Theseus Within the Labyrinth pt.2
But nobody like Theseus likes a smart girl, always
telling him to dress warmly and eat plenty of fiber.
She was one of those people who are never in doubt.
Had he sharpened his sword, tied his sandals?
Without her, of course, he would have never escaped
the labyrinth. Why hadn’t he thought of that trick
with the ball of yarn? But as he looked down
at her sleeping form, this woman who was already
carrying his child, maybe he thought of their
future together, how she would correctly foretell
the mystery or banality behind each locked door.
So probably he shook his head and said, Give me
a dumb girl any day, and crept back to his ship
and sailed away. Of course Ariadne was revenged.
She would have told him to change the sails,
to take down the black ones, put up the white.
She would have reminded him that his father,
the king of Athens, was waiting on a high cliff
scanning the Aegean for Theseus’s returning ship,
white for victory, black for defeat. She would
have said how his father would see the black sails,
how the grief for the supposed death of his one son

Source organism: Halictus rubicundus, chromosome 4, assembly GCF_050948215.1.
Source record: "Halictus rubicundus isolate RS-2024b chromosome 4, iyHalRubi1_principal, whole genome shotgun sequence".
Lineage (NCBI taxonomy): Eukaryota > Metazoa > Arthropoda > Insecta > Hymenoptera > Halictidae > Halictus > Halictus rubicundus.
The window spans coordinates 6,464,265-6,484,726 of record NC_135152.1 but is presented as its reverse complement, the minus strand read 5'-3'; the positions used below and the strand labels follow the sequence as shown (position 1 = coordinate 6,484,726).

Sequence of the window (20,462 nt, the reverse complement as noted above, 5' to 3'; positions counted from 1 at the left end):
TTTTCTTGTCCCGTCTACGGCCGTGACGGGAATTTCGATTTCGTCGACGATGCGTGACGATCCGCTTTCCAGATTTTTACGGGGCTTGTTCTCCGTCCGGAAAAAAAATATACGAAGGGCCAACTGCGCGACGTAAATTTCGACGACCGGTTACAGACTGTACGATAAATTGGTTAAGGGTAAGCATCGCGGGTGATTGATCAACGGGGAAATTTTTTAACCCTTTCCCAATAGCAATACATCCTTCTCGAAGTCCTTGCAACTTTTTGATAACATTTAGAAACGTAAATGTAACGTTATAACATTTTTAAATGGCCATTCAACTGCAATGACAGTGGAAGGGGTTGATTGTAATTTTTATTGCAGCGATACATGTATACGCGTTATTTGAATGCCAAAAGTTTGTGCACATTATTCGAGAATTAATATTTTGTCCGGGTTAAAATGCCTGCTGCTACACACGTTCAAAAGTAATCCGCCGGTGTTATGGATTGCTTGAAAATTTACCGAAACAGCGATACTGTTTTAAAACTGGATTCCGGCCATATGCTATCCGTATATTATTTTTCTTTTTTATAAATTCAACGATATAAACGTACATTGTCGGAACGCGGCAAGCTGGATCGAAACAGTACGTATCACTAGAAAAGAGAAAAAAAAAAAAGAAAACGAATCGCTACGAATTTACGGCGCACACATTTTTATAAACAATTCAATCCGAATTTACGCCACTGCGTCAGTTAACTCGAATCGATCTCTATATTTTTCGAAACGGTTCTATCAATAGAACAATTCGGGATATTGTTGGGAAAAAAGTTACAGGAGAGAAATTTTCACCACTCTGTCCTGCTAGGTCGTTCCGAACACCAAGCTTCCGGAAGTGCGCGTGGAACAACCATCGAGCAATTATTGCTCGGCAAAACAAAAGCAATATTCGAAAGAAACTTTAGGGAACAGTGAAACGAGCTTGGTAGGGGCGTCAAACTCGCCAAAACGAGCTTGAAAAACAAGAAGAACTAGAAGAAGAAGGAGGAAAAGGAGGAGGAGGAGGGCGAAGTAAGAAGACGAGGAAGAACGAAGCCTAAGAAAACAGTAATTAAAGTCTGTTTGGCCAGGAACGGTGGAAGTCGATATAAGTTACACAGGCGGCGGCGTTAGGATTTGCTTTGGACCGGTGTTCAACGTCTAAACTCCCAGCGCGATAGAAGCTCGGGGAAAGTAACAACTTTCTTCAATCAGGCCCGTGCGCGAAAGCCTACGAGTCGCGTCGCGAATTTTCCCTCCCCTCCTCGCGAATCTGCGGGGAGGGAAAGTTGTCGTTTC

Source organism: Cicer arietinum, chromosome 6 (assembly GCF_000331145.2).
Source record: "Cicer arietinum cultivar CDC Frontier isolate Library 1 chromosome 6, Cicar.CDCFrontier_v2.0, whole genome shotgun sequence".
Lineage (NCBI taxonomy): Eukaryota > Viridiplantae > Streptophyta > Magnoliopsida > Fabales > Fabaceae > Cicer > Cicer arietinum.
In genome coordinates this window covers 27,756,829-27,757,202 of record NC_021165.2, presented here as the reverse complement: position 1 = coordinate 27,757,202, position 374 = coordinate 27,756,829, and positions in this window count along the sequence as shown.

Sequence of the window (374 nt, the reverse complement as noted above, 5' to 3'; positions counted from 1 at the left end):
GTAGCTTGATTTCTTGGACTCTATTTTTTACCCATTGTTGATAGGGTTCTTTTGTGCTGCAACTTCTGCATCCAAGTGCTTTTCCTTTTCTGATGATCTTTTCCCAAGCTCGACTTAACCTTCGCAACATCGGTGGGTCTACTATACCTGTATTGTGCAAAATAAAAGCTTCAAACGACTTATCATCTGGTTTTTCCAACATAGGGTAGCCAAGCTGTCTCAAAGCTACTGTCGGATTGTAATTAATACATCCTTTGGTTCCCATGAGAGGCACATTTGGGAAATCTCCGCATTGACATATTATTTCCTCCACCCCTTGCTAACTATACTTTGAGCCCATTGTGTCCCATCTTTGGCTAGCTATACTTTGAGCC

would destroy him. But Theseus and his men had
brought out the wine and were cruising a calm sea
in a small boat filled to the brim with ex-virgins.
Who could have blamed him? Until he heard the distant
scream and his head shot up to see the black sails
and he knew. The girls disappeared, the ship grew
quiet except for the lap-lap of the water. Staring
toward the spot where his father had tumbled
headfirst into the Aegean, Theseus understood
he would always be a stupid man with a thick stick,
scratching his forehead long after the big event.
But think, does he change his mind, turn back
the ship, hunt up Ariadne and beg her pardon?
Far better to be stupid by himself than smart
because she’d been tugging on his arm; better
to live in the eternal present with a boatload
of ex-virgins than in that dark land of consequences
promised by Ariadne, better to live like any one of us,
thinking to outwit the darkness, but knowing
it will catch us, that we will be surprised like
the Minotaur on his couch when the door slams back
and the hired gun of our personal destruction bursts
upon us, upsetting the good times and scaring the girls.
Better to be ignorant, to go into the future as into
a long tunnel, without ball of yarn or clear direction,
to tiptoe forward like any fool or saint or hero,
jumpy, full of second thoughts, and bravely unprepared.